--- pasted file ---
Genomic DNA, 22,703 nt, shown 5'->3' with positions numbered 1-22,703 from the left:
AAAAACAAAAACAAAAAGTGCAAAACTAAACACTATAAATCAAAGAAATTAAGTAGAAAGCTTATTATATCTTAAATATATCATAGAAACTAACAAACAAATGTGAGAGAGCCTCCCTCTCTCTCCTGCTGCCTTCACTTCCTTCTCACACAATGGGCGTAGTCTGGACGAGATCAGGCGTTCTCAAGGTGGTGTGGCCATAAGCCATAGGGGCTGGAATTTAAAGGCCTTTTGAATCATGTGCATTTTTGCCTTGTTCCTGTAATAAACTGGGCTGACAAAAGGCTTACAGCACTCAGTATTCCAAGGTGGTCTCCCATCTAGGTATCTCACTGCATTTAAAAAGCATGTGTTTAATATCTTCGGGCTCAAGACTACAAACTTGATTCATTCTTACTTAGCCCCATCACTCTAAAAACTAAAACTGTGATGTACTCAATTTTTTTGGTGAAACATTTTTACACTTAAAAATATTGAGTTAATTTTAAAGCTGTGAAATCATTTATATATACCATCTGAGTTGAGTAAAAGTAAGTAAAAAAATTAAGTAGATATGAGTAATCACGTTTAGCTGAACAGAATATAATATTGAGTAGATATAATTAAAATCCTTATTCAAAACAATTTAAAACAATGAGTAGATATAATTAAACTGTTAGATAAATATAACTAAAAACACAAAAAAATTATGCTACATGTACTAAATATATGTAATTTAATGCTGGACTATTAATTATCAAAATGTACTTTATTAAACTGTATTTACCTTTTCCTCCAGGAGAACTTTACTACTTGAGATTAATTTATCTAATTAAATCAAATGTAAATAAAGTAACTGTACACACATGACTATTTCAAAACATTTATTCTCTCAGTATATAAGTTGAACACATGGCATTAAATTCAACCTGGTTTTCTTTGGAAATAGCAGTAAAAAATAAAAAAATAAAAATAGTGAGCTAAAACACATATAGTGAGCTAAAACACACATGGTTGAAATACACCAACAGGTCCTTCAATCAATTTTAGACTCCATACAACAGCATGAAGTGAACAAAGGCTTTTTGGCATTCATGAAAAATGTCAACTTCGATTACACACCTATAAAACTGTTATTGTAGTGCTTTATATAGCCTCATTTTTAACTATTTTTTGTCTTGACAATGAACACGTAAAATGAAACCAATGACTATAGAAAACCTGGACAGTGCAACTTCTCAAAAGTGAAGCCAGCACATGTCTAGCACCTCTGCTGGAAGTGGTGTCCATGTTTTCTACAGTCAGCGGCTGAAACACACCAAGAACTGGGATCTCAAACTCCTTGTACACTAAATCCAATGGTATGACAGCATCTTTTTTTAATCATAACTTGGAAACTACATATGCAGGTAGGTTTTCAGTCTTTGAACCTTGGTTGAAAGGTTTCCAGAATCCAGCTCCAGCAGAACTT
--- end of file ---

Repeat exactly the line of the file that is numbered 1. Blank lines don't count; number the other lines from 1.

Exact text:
Genomic DNA, 22,703 nt, shown 5'->3' with positions numbered 1-22,703 from the left: